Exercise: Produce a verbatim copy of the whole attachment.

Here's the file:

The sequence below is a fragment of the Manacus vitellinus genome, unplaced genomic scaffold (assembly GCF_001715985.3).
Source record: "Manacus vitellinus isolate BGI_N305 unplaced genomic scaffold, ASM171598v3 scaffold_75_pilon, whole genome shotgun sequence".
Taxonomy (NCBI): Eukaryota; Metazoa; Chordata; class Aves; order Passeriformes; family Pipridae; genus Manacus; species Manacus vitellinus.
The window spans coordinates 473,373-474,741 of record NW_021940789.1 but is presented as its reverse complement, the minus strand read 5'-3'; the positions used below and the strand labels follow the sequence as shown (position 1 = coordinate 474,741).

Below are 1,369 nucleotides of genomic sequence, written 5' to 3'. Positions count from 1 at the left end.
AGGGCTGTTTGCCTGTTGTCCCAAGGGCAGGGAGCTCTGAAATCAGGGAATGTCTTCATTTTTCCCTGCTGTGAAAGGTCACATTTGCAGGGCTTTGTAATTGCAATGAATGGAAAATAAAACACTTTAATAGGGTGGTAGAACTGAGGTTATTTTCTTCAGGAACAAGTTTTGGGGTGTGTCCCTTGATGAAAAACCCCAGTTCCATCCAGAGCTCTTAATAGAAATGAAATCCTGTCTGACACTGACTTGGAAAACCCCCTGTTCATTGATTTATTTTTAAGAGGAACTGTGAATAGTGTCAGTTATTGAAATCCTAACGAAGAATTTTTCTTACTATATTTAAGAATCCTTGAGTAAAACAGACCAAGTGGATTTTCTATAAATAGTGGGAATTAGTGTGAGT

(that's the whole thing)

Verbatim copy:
The sequence below is a fragment of the Manacus vitellinus genome, unplaced genomic scaffold (assembly GCF_001715985.3).
Source record: "Manacus vitellinus isolate BGI_N305 unplaced genomic scaffold, ASM171598v3 scaffold_75_pilon, whole genome shotgun sequence".
Taxonomy (NCBI): Eukaryota; Metazoa; Chordata; class Aves; order Passeriformes; family Pipridae; genus Manacus; species Manacus vitellinus.
The window spans coordinates 473,373-474,741 of record NW_021940789.1 but is presented as its reverse complement, the minus strand read 5'-3'; the positions used below and the strand labels follow the sequence as shown (position 1 = coordinate 474,741).

Below are 1,369 nucleotides of genomic sequence, written 5' to 3'. Positions count from 1 at the left end.
AGGGCTGTTTGCCTGTTGTCCCAAGGGCAGGGAGCTCTGAAATCAGGGAATGTCTTCATTTTTCCCTGCTGTGAAAGGTCACATTTGCAGGGCTTTGTAATTGCAATGAATGGAAAATAAAACACTTTAATAGGGTGGTAGAACTGAGGTTATTTTCTTCAGGAACAAGTTTTGGGGTGTGTCCCTTGATGAAAAACCCCAGTTCCATCCAGAGCTCTTAATAGAAATGAAATCCTGTCTGACACTGACTTGGAAAACCCCCTGTTCATTGATTTATTTTTAAGAGGAACTGTGAATAGTGTCAGTTATTGAAATCCTAACGAAGAATTTTTCTTACTATATTTAAGAATCCTTGAGTAAAACAGACCAAGTGGATTTTCTATAAATAGTGGGAATTAGTGTGAGT